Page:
The cost to receive treatment is based on the income and number of dependents of whomever is seeking treatment. Private insurance, Medicare, and Medicaid are also accepted.

“We slide the fee scale for people. Nobody gets turned away,” Harrison said. “We’re able to help everybody – unemployed, homeless, people really down on their luck.”

The El Dorado County Mental Health Department doesn’t have the luxury of accepting just anybody. Since the 1960s counties throughout the state of California have been strapped for funding when it comes to mental health treatment.

“The demand has been much greater than the resources provided,” said Ken Meibert, interim director for El Dorado County Department of Mental Health. “We do the best we can and focus on the most severely mentally ill.”

Severely ill typically means someone who is suicidal or can’t work or function at home, not someone who has “situational” problems.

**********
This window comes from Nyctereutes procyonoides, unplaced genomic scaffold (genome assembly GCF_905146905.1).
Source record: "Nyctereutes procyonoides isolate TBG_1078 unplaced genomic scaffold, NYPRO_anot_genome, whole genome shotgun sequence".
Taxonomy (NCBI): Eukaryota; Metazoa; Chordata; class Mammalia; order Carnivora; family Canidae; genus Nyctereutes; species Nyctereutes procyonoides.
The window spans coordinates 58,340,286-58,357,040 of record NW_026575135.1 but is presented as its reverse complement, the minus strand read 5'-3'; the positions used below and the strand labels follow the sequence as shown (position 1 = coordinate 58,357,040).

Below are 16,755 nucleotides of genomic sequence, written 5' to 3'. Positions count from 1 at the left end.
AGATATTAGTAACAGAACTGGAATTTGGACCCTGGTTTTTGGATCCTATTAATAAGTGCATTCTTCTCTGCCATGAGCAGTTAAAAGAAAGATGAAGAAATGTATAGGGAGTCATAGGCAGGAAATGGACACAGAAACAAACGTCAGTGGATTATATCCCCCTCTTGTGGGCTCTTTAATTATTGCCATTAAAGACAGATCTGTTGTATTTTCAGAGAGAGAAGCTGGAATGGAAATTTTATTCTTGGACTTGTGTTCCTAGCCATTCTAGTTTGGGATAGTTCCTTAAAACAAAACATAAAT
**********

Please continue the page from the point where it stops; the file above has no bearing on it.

“We try to make referrals to other agencies that might provide support to them,” Meibert said. “It’s always difficult to tell somebody with mental illness that they don’t meet our target population. But that situation is not unique to El Dorado County. It happens throughout the state.”

But good news is on the horizon. On Tuesday, Californians’ approved a statewide increase in mental health funding through Proposition 63, which passed with 53.4 percent of the vote.

The proposition levies a 1 percent tax on residents with a taxable personal income of more than $1 million. It will provide $275 million in 2005 and then $800 million annually to fund mental health services for children, adults and seniors in the state.

“We’re all just very happy,” Meibert said. “I’m trying to quantify what this will mean for the county right now. We’re going to have to have meetings and focus groups to determine where the money is best to be utilized but it will absolutely have impact on access and treatment to folks that heretofore have been turned away.”

For mental health service in Douglas County, call (775) 782-3671; in El Dorado County, call (530) 573-3251.

– Gregory Crofton can be reached at (530) 542-8045 or by e-mail at